Ursula Hegi

"Hotel of the Saints"

(Reviewed by Judi Clark DEC 17, 2001)

Hotel of the Saints is a collection of eleven stories, the title of the book the same as the first story. Although each story is unique, they all seem to carry a common theme, or perhaps more specifically, a common emotion; something that isn't exactly love, but more like the essence of the moment in which one transitions from being held and that of being released. While the stories are told in a very simple, low-key tone, the character interactions are complicated and the stories are filled with lingering subtleties.

In A Women's Perfume, Christa, now married and divorced several times, recalls the summer vacation in a hotel near Trieste with her father after her mother has divorced him. It's while she's experiencing severe cramps from a menstrual period, only her fourth ever, that Frau Hilger climbs over the balcony to help her. The barren Frau Hilger seizes the opportunity to treat Christa as she would her own adolescent daughter and to dedicate herself to improving the young girl.

In The End of All Sadness, tired of being a single mother, the woman brings home a man who's been sleeping on the ground by the pond. She marries him after he hits her for smiling at the postman. Ironically, this woman feels release in having found a man that holds her so under his control, that in the end, not even her daughter has space. Granted, this is the eeriest one of the whole set of stories. It reminds me of the novel In the Absence of Nectar by Kathy Hepinstall, only Hegi tells her version in four short pages.

Every one of these remaining stories is just as fascinating with offbeat characters placed in settings, which range from Hegi's native Germany, Italy, Mexico and to the Pacific Northwest. In the title story, a seminar student is trying to find his faith while his aunt sheds the years of incapacity imposed by her husband. In Stolen Chocolates, a woman runs into her childhood sweetheart, who weighs three times more than he did when they were younger, at a restaurant with an "all you can eat" buffet. In The Juggler, a mother tries to protect her daughter from marrying a man who is going blind. For Their Own Survival, a man decides to return to the couple's last vacation spot to get a clue as to what caused his wife to do the most unexpected thing: she left him. The longest story, Lower Crossing, is that of two middle age sisters, living amongst a community of eclectics, who are dealing with the process of letting their old dog die.

I really enjoyed Hegi's insight and imagination in this short story collection. Every one of these poignant stories is worth reading several times. Besides its a nice book to own just for the bright cover artwork.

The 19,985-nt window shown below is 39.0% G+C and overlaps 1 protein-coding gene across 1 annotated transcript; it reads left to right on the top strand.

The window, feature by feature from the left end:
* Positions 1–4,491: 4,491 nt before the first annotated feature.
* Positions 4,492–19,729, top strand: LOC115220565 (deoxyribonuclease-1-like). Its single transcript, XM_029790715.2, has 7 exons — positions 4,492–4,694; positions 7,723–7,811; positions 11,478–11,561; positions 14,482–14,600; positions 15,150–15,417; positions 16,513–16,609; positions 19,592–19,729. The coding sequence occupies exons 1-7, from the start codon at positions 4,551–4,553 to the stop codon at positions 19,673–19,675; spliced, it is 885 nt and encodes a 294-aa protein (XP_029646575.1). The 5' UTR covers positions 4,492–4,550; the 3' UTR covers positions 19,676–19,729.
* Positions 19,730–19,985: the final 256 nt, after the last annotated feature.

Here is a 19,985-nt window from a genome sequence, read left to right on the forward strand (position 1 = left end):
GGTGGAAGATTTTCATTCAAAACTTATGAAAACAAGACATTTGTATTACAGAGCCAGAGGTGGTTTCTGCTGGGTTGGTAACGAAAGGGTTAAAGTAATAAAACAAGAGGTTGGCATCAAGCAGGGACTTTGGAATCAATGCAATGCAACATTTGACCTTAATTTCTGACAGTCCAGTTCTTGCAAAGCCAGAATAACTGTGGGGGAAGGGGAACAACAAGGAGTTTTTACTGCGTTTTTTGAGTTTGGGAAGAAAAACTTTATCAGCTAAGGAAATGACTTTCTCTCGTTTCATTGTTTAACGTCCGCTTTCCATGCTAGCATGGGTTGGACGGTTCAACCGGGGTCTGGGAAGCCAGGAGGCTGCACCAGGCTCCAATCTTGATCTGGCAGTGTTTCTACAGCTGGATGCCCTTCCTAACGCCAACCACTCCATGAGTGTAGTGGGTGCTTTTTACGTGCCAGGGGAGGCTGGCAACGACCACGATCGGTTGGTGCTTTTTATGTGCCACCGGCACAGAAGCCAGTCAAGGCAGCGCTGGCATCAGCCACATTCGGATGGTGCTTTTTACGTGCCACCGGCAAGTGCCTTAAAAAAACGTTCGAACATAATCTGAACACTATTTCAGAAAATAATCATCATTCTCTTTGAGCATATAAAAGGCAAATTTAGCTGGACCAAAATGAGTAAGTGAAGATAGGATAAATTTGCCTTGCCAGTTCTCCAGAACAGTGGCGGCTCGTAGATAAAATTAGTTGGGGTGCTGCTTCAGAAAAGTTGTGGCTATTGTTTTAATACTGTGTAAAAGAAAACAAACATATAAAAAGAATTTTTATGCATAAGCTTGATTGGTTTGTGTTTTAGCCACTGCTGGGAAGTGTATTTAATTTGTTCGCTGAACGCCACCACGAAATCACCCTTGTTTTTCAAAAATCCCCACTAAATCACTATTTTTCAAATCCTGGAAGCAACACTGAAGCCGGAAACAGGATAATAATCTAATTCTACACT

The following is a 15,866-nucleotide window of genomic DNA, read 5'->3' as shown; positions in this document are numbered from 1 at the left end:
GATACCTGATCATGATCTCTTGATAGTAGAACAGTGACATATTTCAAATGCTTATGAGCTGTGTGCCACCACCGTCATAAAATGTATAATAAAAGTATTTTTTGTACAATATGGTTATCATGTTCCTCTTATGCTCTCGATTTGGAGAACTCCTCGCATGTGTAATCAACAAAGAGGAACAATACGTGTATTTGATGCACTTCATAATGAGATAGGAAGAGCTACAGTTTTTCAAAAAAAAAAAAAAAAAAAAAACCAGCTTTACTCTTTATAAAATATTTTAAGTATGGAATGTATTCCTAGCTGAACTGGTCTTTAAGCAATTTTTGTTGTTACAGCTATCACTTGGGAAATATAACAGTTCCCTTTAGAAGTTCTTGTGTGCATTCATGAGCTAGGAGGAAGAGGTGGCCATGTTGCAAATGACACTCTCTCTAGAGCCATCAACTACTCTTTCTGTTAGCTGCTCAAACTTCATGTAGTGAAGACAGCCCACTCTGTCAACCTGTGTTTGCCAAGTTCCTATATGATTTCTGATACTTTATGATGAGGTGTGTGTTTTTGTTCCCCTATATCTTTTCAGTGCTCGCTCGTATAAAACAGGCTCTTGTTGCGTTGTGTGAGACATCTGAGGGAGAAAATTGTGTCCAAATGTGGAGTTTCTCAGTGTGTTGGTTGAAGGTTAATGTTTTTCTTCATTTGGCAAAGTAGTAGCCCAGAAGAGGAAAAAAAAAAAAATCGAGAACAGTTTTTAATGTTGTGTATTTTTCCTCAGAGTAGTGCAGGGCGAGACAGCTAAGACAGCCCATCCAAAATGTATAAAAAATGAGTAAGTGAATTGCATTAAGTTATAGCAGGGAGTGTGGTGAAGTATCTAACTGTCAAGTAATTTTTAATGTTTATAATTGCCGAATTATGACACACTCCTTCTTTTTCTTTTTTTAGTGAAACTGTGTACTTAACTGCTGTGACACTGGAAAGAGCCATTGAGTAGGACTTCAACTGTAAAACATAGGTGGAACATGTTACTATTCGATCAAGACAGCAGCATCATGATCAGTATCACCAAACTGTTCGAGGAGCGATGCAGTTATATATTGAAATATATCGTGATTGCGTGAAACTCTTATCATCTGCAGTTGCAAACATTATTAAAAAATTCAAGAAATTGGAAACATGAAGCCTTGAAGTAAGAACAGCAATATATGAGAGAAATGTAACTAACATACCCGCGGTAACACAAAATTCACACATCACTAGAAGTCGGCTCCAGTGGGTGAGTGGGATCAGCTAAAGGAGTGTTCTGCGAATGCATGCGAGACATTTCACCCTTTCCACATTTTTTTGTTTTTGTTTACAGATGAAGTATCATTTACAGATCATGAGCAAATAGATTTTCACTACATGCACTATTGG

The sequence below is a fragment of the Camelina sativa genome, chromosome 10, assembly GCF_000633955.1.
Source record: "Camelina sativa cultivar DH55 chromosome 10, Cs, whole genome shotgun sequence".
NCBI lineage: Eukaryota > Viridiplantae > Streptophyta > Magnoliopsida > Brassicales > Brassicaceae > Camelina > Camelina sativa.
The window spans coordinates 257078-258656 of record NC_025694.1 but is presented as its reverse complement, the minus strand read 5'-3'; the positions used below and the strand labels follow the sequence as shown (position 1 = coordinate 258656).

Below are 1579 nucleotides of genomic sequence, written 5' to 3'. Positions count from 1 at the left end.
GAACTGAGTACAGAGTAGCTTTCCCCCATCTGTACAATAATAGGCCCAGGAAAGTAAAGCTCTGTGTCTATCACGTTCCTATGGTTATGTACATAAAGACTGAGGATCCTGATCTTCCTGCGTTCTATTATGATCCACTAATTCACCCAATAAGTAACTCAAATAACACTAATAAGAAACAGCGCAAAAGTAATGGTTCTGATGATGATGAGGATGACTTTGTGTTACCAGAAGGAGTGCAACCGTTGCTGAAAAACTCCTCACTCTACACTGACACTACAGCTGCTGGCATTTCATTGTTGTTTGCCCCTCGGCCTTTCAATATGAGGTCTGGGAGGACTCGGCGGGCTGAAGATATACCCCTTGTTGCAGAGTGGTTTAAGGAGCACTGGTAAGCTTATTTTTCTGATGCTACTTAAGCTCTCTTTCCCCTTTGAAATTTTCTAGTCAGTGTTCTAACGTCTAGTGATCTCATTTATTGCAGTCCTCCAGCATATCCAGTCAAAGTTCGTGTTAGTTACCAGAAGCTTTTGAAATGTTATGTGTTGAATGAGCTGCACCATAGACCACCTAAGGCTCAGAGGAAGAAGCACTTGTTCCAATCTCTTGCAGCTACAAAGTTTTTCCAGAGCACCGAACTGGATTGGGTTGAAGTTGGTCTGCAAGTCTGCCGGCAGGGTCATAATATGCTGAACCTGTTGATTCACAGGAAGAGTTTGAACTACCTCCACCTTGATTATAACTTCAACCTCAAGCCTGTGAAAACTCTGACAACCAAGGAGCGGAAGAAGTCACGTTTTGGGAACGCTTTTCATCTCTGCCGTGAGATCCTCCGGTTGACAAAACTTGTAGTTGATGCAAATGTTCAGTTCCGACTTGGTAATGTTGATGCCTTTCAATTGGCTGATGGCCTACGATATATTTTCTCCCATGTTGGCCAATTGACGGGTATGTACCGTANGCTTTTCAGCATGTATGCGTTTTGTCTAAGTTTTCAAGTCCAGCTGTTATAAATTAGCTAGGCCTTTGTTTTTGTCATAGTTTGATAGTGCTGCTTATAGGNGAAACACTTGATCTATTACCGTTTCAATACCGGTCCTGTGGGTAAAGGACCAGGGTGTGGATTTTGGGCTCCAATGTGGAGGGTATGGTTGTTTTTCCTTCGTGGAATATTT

• Amazon readers rating: from 7 reviews

Read an excerpt from Hotel of the Saints at Mostlyfiction.com

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"Stones from the River"

(Reviewed by Judi Clark FEB 9 1998)

This epic story is told from the perspective of a female dwarf, Trudi Montag, living in Germany during the rise of Hitler until the end of the war. It's an incredible perspective of a small German town and how the politics affect and divide. The fact that the narrator has a physical deformity causing her own anguish is a good story in and of itself, but set in this time period gives it a double edge. Stones from the River is the kind of a literature that captures and holds onto your imagination. 

This is one of Oprah's early picks.  If you normally avoid Oprah's picks, please don't pass this one by.  It is a truly great one.

  • Amazon readers rating: from 318 reviews


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Bibliography: (with links to Amazon.com)

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About the Author:

Ursula Hegi Ursula Hegi grew up in a small German town in the 1950s. She left Germany when she was 18 years old, moved to the United States and became a citizen five years later.  When she was 28, with two sons under 5 years, she enrolled at the University of New Hampshire for a B.A., and then an M.A.  Ursula has received approximately 30 grants and awards, including an NEA Fellowship and five awards from the PEN Syndicated Fiction Awards. Hegi had been the professor of creative writing at Eastern Washington University and lived in the Pacific Northwest for many years. She now lives in New York State.

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